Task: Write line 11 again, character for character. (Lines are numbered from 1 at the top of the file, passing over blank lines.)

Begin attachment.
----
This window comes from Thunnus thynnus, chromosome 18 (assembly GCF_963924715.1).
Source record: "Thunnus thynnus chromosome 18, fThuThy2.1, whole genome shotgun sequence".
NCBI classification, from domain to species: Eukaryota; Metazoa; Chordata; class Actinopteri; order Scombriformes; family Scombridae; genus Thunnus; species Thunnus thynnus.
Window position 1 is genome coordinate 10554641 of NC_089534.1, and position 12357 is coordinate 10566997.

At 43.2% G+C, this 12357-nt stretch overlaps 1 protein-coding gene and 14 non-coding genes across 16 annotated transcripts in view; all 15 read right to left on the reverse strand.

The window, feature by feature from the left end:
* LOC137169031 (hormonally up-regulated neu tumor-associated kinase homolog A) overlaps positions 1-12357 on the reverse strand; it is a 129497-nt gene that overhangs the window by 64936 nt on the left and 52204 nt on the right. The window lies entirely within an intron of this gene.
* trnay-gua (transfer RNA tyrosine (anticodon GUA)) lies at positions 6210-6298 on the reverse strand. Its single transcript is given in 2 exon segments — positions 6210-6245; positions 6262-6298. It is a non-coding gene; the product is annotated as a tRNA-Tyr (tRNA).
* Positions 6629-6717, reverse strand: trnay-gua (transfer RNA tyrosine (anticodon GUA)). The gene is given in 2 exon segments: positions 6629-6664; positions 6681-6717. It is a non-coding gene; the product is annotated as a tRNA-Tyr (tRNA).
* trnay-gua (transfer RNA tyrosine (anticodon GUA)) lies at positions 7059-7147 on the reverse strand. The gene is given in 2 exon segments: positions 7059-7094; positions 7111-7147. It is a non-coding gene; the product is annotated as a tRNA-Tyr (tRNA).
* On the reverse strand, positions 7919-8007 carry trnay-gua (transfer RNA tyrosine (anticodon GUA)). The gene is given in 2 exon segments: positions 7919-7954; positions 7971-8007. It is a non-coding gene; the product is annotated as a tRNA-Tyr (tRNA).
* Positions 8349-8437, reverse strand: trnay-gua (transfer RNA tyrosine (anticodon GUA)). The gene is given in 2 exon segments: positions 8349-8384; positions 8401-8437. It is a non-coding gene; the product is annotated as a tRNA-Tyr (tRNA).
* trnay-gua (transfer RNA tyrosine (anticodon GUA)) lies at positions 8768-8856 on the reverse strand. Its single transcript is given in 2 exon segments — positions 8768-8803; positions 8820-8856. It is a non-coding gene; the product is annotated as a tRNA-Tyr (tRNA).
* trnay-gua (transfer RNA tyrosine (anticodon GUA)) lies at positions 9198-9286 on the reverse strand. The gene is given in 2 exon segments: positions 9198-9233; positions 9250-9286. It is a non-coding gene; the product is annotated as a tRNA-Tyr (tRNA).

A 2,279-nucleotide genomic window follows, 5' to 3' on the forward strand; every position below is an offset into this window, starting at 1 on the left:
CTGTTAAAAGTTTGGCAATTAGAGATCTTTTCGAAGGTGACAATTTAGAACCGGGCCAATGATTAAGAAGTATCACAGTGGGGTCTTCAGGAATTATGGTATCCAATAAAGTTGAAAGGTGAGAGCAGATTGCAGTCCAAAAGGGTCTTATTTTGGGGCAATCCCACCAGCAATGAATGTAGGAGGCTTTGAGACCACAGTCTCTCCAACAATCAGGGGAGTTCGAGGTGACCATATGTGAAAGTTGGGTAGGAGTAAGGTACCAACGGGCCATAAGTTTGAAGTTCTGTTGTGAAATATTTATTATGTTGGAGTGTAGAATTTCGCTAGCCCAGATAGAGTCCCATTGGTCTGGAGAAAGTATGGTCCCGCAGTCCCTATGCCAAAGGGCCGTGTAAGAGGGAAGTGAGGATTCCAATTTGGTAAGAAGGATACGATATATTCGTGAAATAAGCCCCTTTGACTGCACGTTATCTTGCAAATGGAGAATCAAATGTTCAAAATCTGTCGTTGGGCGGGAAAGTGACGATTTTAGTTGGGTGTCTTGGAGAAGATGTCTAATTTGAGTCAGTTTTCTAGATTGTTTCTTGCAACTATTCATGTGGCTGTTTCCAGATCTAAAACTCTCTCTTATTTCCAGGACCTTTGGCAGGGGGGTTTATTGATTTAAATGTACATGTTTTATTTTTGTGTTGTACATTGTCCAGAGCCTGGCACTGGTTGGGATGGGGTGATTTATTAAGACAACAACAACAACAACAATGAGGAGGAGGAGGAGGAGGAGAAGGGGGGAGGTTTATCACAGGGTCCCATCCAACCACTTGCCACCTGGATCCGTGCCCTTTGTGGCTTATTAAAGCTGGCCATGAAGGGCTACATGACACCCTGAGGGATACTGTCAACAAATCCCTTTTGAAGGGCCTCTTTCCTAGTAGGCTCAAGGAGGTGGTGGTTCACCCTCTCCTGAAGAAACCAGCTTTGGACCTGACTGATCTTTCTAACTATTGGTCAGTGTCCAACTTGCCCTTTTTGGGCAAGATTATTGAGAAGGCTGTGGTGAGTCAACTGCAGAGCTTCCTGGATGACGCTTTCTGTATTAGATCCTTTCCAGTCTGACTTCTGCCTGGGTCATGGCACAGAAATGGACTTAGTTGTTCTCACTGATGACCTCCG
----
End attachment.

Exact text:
* On the reverse strand, positions 7919-8007 carry trnay-gua (transfer RNA tyrosine (anticodon GUA)). The gene is given in 2 exon segments: positions 7919-7954; positions 7971-8007. It is a non-coding gene; the product is annotated as a tRNA-Tyr (tRNA).